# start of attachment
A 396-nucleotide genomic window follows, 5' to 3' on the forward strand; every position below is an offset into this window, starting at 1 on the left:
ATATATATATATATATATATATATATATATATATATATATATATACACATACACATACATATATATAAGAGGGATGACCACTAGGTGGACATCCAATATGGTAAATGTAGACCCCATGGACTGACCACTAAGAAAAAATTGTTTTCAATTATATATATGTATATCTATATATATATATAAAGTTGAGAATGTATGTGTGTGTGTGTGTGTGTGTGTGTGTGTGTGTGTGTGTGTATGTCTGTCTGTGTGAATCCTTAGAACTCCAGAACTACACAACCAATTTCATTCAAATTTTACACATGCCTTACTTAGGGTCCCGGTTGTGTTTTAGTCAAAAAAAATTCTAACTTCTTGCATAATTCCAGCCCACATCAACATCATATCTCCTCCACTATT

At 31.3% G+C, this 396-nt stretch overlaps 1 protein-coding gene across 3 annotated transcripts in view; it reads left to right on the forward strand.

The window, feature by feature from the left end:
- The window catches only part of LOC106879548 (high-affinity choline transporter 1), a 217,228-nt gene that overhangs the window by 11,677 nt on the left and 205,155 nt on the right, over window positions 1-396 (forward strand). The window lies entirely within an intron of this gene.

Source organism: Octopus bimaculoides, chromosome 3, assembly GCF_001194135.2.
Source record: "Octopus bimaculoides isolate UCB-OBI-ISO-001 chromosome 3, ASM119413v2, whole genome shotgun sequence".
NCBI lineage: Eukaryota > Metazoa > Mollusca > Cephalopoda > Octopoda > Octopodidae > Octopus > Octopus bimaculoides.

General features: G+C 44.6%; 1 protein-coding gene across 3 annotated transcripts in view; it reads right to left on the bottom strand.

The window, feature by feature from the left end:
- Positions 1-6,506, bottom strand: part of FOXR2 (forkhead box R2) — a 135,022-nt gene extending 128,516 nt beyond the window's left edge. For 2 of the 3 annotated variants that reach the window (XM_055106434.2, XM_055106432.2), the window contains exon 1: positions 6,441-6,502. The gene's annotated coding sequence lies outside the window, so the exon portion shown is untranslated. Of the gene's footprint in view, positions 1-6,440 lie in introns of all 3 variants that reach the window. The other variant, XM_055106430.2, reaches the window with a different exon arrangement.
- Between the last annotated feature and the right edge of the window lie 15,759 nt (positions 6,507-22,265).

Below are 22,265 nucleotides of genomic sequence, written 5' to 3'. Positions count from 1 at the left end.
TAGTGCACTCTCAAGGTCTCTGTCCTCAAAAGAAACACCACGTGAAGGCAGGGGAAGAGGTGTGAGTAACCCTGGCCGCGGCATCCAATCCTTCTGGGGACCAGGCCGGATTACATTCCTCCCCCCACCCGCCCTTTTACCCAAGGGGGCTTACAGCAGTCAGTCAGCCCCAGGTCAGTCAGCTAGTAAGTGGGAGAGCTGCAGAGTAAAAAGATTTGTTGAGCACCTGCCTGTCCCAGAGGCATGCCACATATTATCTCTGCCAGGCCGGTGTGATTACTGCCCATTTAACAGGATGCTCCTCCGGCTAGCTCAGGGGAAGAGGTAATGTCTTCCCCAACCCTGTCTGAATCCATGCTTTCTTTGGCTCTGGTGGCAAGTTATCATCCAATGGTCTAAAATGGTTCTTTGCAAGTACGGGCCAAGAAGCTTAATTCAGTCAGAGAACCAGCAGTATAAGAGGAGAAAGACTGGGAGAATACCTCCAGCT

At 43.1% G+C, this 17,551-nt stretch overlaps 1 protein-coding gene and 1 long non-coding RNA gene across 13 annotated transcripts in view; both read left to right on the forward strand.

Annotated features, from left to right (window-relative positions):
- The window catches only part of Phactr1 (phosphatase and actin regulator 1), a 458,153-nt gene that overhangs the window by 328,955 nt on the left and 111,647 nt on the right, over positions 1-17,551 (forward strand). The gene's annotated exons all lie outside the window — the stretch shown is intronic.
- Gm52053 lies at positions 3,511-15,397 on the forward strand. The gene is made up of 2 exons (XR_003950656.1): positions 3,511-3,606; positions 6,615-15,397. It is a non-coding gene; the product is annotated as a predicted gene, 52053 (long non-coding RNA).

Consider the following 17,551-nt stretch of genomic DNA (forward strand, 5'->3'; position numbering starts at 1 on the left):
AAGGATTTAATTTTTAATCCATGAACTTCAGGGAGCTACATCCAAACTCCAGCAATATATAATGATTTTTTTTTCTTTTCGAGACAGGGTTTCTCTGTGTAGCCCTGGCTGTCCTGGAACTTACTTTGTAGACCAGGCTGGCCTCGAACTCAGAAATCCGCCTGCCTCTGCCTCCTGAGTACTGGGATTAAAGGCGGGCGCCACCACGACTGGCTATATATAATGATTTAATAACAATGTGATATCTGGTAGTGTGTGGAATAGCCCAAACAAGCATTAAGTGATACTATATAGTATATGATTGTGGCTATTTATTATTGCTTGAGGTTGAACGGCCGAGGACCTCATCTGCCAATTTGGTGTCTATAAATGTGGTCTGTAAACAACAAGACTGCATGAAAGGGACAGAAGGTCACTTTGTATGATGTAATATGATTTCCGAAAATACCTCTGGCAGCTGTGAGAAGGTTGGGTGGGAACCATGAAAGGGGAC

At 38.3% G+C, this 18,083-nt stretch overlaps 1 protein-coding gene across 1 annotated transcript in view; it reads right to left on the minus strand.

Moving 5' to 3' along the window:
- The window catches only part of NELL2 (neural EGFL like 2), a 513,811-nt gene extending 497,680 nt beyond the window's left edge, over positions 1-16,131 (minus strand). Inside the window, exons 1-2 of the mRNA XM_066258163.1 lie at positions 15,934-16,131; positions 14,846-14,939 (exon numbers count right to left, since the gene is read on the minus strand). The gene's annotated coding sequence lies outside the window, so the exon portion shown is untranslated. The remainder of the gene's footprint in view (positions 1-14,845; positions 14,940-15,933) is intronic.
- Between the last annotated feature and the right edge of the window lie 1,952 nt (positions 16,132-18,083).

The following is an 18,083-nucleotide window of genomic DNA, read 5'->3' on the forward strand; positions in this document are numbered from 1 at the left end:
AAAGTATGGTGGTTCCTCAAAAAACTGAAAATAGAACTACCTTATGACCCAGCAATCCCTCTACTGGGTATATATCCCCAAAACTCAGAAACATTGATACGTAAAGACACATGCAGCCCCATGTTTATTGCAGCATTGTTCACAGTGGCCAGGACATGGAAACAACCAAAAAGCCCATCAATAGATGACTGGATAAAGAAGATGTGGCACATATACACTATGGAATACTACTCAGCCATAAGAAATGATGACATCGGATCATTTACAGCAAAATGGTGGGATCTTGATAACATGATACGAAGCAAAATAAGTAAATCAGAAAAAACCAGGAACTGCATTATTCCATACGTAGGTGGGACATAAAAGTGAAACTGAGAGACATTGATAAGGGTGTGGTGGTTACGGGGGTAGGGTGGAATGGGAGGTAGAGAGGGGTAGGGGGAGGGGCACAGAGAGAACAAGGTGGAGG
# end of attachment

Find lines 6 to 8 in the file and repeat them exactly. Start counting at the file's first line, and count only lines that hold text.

Source organism: Octopus bimaculoides, chromosome 3, assembly GCF_001194135.2.
Source record: "Octopus bimaculoides isolate UCB-OBI-ISO-001 chromosome 3, ASM119413v2, whole genome shotgun sequence".
NCBI lineage: Eukaryota > Metazoa > Mollusca > Cephalopoda > Octopoda > Octopodidae > Octopus > Octopus bimaculoides.